Current Research and Scholarly Interests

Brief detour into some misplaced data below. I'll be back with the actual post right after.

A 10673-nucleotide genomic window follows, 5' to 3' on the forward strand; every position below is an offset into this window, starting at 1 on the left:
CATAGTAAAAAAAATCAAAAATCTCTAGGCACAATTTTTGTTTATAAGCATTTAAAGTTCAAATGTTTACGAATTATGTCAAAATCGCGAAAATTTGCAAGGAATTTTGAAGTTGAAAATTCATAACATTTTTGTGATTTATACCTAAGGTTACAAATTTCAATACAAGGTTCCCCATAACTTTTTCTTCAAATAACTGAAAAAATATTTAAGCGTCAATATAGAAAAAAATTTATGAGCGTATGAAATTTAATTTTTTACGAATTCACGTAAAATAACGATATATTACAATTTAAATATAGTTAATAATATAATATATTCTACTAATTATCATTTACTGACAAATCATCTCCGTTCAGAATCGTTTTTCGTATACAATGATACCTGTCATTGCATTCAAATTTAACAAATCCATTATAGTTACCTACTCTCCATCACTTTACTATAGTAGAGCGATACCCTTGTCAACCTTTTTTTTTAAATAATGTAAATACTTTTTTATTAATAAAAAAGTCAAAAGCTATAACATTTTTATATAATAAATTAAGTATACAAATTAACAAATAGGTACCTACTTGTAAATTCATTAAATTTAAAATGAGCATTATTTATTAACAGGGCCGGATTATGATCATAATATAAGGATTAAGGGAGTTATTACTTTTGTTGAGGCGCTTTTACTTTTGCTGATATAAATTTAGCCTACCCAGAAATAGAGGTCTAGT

Research in my laboratory is focused on understanding the mechanisms of endometrial angiogenesis and vascular remodeling during the menstrual cycle and pregnancy. We are particularly interested in understanding the mechanisms of spiral artery growth and remodeling in the primate uterus. These arteries are unique to the primate endometrium. They develop from the radial arteries of the myometrium and course through the endometrium, where they develop their coiled structure and vascularize primarily the upper endometrial zones. Their growth is primarily driven by progesterone in the luteal phase of the menstrual cycle and pregnancy. At the end of a nonfertile cycle, when progesterone levels fall, the spiral arteries severely constrict, leading to ischemia of the upper endometrial zones and menstrual breakdown of endometrium. During pregnancy, the trophoblasts invade the spiral arteries and replace the internal lining of these arteries, thereby regulate the vascular resistance and blood flow to the placenta and fetus. The degree of trophoblast invasion into these arteries appears to be a major determinant of pregnancy outcome. Inadequate invasion, particularly restricted endovascular invasion of spiral arteries, has been implicated in the pathophysiology of preeclampsia, preterm labor, and intrauterine growth restriction (lUGR). We believe that most of the pregnancy-related vascular complications manifested late in gestation, including preeclampsia, have their origins early in pregnancy. Our main goal is to identify the abnormalities in implantation that may lead to various pregnancy-related vascular complications.